Time to open Columbia Council

Comment

March 11, 2001|By C. FRASER SMITH

BEFORE HE won a seat on the Columbia Council, Lanny Morrison lamented the council's propensity to meet in private.

As council chairman, he operates as if he were the council's minister of closed doors.

He says he's doing his best with a council that has little interest in collegial decision-making, but his detractors say he arrogates power to himself -- and withholds information critical to their decision-making.

"Lanny Morrison has bent over backward to provide information," said Pearl Atkinson-Stewart. Those who claim otherwise, she said, "want to come here and show off for media consumption."

But Mr. Morrison says some official records are too "sensitive" for council members to see or too difficult to assemble.

So, why have a council if its members are merely in office to endorse one man's judgments?

With new elections approaching, moreover, the council could be easier for Mr. Morrison and his allies to control. Four of the five members who have consistently opposed his approach will not be running in the April elections.

Things could go more smoothly, no doubt, if the new council lines up consistently behind a single point of view. No rational person wants sniping and opposition for its own sake. But the expression of differing opinion -- vigorous questioning -- does not constitute mindless sniping. It is anything but that. It is the soul of rational policy making.

Like any group that wishes to be thought of as smart and democratic, the council needs independent-minded people who will speak their minds. It needs people who don't blow over in light wind.

It needs people like Barbara Russell, Vince Marando and Cecilia Januszkiewicz. Other members of the council have courageously expressed their differing views as well. But this trio has nettled Mr. Morrison on a range of important issues and may now be viewed by some as obstructionists. Two of them have decided enough is enough.

Only Barbara Russell of Oakland Mills plans to run for re-election -- and she has argued with enough interest groups to be in some jeopardy.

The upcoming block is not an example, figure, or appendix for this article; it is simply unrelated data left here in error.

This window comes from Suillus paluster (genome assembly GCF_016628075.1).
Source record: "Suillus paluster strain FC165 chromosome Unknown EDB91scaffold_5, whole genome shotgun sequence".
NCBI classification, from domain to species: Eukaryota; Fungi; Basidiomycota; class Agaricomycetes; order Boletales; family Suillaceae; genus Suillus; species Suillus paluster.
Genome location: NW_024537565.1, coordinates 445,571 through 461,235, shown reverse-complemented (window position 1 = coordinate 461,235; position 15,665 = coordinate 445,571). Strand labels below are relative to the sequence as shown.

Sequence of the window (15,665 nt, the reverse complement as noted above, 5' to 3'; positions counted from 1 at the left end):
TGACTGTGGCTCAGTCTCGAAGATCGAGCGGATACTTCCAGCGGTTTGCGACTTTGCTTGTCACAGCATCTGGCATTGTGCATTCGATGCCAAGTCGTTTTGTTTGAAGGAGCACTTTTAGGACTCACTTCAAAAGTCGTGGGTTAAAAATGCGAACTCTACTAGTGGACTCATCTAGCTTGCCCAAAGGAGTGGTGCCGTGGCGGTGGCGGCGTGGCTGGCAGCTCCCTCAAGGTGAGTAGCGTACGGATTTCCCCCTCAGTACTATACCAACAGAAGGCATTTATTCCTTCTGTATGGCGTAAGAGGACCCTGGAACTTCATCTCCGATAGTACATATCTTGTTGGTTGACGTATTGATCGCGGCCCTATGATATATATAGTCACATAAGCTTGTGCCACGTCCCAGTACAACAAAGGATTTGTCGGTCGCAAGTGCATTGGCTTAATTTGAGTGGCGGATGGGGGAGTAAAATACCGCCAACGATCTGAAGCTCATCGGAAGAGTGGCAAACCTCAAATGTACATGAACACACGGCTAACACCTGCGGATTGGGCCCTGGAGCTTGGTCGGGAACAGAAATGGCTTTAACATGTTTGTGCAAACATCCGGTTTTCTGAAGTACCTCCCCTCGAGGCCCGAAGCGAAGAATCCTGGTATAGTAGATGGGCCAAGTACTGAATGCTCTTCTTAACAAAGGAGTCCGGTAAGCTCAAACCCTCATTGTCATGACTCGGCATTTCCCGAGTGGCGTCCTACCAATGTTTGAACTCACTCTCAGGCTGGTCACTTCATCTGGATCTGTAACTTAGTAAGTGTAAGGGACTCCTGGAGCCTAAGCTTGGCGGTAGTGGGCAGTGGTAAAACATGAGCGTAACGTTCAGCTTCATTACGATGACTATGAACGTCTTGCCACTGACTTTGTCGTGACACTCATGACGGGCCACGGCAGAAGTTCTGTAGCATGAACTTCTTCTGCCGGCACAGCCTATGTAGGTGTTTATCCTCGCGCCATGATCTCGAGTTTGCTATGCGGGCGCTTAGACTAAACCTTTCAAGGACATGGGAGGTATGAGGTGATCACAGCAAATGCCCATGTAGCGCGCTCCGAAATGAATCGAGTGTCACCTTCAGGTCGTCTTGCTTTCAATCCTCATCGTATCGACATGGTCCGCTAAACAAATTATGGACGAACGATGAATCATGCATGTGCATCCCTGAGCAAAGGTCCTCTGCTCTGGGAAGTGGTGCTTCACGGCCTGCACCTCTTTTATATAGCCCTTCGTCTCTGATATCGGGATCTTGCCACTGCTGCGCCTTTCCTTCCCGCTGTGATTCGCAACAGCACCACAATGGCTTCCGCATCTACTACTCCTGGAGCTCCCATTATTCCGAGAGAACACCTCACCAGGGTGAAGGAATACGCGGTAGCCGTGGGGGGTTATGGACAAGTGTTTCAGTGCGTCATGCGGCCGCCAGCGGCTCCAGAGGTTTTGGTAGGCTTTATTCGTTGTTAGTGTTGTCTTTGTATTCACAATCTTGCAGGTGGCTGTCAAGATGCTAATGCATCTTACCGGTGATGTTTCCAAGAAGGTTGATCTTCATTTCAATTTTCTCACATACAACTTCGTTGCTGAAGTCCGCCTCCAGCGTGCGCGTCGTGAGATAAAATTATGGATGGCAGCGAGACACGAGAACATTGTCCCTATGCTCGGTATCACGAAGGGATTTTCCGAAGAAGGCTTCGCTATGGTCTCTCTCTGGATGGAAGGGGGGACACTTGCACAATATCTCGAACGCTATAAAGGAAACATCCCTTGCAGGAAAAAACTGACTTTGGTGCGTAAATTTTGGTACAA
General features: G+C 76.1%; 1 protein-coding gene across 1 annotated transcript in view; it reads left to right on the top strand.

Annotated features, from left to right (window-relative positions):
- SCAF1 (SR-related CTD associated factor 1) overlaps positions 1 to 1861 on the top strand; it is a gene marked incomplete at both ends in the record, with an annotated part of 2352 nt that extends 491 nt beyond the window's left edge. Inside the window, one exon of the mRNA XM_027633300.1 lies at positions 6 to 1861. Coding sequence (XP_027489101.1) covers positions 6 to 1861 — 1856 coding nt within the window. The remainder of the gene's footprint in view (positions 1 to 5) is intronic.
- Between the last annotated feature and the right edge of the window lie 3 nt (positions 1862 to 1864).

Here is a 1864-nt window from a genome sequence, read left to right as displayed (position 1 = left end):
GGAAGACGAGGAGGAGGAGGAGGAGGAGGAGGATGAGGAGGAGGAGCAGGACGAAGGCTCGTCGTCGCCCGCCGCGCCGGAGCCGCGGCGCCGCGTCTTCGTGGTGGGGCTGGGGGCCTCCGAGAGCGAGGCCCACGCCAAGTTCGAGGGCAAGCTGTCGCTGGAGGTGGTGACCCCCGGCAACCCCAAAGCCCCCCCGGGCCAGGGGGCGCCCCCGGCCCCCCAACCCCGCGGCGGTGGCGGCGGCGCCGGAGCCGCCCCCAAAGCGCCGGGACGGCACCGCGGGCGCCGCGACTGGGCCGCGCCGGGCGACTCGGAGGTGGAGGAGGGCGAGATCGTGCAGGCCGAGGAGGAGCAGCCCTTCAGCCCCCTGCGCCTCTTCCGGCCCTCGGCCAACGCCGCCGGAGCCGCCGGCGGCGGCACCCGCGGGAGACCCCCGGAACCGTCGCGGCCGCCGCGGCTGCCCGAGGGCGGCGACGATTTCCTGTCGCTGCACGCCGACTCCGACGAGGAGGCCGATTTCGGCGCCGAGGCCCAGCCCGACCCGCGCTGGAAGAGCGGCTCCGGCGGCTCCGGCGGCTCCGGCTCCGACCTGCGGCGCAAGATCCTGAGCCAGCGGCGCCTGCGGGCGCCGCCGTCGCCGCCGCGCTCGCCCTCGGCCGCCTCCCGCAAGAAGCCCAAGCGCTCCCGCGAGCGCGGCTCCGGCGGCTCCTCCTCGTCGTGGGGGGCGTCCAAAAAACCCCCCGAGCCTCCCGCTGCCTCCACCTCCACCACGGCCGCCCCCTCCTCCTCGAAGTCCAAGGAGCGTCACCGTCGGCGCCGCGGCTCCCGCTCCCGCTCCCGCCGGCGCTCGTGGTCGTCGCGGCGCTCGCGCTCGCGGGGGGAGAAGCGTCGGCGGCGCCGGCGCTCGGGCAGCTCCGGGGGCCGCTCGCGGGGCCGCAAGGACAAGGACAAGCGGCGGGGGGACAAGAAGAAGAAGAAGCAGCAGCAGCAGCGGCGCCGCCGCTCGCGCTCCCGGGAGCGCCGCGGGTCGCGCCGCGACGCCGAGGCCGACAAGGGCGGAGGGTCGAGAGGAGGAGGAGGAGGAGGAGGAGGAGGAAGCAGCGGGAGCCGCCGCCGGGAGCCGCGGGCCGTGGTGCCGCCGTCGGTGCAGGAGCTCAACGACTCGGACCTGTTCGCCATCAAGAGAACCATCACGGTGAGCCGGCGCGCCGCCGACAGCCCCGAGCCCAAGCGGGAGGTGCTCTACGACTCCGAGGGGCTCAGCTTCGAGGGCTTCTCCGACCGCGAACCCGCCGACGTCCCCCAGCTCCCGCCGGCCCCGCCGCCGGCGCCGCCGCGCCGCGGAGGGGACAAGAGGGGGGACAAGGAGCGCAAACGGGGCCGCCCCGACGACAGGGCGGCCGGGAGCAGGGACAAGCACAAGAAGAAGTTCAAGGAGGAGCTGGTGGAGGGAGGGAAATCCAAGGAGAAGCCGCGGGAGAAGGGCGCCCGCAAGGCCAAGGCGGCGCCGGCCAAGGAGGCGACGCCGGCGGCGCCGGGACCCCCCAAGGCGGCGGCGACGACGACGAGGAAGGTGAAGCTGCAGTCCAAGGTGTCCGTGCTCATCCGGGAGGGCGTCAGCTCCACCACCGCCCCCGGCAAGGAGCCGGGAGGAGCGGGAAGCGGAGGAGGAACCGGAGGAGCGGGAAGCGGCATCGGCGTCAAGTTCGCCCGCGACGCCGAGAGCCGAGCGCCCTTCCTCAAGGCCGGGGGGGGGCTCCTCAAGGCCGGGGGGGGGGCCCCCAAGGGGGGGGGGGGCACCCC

"I know I have alienated a lot of people who don't want to see anything changed," she says. The new council will have many complicated issues to consider: Will the council revisit its decision not to annex the Rouse Co.'s mixed-use Emerson (formerly Key) development? It died on a tie vote as opponents were unimpressed with the company's assertion that the city would get needed new revenues.

Meanwhile, important issues are on the council's plate now: taxes, the cost of legal services purchased by the council, and the conduct of council business.

Cases in point:

Ms. Januszkiewicz wishes to examine legal fees totaling $330,000 paid over the last several months. As an elected member of the council who serves also on the Columbia Association's board of directors, she has a right and a responsibility to inquire. The information should have been given to her instantly.

Mr. Morrison denied her request. She may see bills totaling $25,000. No more.

Why? Because, he says, some of the material contains "sensitive" information. Some personnel matters should be carefully managed, of course, but in general terms the reasons for legal expenditures must surely be open to the association's board and the council.

How can they do their jobs otherwise? What do they say to constituents who wonder why so much money has been spent for lawyers?

"If we've paid $330,000 recently, I'd imagine we have some substantial issues but we don't what they are," says Ms. Januszkiewicz.

Ms. Januszkiewicz's inquiry has several interesting sidelights:

It's not an arcane squabble. For a time, it seemed, the council had left Columbia lien payers vulnerable to an increase in what the owed their homeowner's association.

Recently, the board voted to conform its taxing (lien) structure with the state's, moving to a 100 percent valuation system from 50 percent. This was done over the objection of the anti-Morrison faction, which argued that it was at least premature since the Columbia Association is a private entity, not a government subdivision.

An opinion by the attorney general said last week that the change was not necessary. And on Thursday the council agreed it would need to repeal its previous action lest confusion occur in the minds of rate-payers and bond-raters in New York who decide how much CA may borrow and at what rates.

So why was the change rushed through? Under the old set up the lien-rate ceiling was thought to be 75 cents per $100 of value. The council has been told recently, though, that perhaps the cap was 90 cents.

The council's lawyer, David Bamburger, said he knew of no intent to raise the cap. He said a cap higher than 75 cents was arguably allowed based on arithmetic, which some members of the council didn't know. He said he had not intended to keep anyone out of the information flow when he sent certain documents to only three of the board's 10 members.

"This," said Vince Marando, "is probably the best example of the worst decision-making I've ever been party to. It all came at blinding speed. . . We really fired, and then we aimed and we're still not sure where it's going."

Welcome to government in the dark.

C. Fraser Smith writes editorials for The Sun from Howard County.

Baltimore Sun Articles
|
|
|
Please note the green-lined linked article text has been applied commercially without any involvement from our newsroom editors, reporters or any other editorial staff.